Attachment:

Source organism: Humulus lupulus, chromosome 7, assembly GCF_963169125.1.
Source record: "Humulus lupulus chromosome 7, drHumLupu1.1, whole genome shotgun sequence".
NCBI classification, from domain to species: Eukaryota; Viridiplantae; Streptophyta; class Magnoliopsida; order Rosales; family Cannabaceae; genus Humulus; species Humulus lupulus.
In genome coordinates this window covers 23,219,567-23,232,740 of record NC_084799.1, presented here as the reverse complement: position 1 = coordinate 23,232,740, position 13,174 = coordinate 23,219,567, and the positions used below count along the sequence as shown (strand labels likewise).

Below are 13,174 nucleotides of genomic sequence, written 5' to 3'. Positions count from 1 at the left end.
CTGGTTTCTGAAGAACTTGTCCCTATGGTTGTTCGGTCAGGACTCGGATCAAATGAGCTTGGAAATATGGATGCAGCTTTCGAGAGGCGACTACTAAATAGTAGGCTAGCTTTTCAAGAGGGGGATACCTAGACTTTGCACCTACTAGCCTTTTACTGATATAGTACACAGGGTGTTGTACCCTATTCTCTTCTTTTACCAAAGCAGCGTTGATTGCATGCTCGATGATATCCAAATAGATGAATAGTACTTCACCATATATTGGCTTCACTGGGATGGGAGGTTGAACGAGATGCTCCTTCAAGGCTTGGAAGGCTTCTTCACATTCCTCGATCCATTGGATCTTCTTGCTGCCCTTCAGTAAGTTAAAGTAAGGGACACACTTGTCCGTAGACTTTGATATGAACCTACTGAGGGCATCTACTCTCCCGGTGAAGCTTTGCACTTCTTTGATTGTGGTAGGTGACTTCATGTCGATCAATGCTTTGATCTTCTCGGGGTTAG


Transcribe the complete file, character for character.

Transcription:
Source organism: Humulus lupulus, chromosome 7, assembly GCF_963169125.1.
Source record: "Humulus lupulus chromosome 7, drHumLupu1.1, whole genome shotgun sequence".
NCBI classification, from domain to species: Eukaryota; Viridiplantae; Streptophyta; class Magnoliopsida; order Rosales; family Cannabaceae; genus Humulus; species Humulus lupulus.
In genome coordinates this window covers 23,219,567-23,232,740 of record NC_084799.1, presented here as the reverse complement: position 1 = coordinate 23,232,740, position 13,174 = coordinate 23,219,567, and the positions used below count along the sequence as shown (strand labels likewise).

Below are 13,174 nucleotides of genomic sequence, written 5' to 3'. Positions count from 1 at the left end.
CTGGTTTCTGAAGAACTTGTCCCTATGGTTGTTCGGTCAGGACTCGGATCAAATGAGCTTGGAAATATGGATGCAGCTTTCGAGAGGCGACTACTAAATAGTAGGCTAGCTTTTCAAGAGGGGGATACCTAGACTTTGCACCTACTAGCCTTTTACTGATATAGTACACAGGGTGTTGTACCCTATTCTCTTCTTTTACCAAAGCAGCGTTGATTGCATGCTCGATGATATCCAAATAGATGAATAGTACTTCACCATATATTGGCTTCACTGGGATGGGAGGTTGAACGAGATGCTCCTTCAAGGCTTGGAAGGCTTCTTCACATTCCTCGATCCATTGGATCTTCTTGCTGCCCTTCAGTAAGTTAAAGTAAGGGACACACTTGTCCGTAGACTTTGATATGAACCTACTGAGGGCATCTACTCTCCCGGTGAAGCTTTGCACTTCTTTGATTGTGGTAGGTGACTTCATGTCGATCAATGCTTTGATCTTCTCGGGGTTAG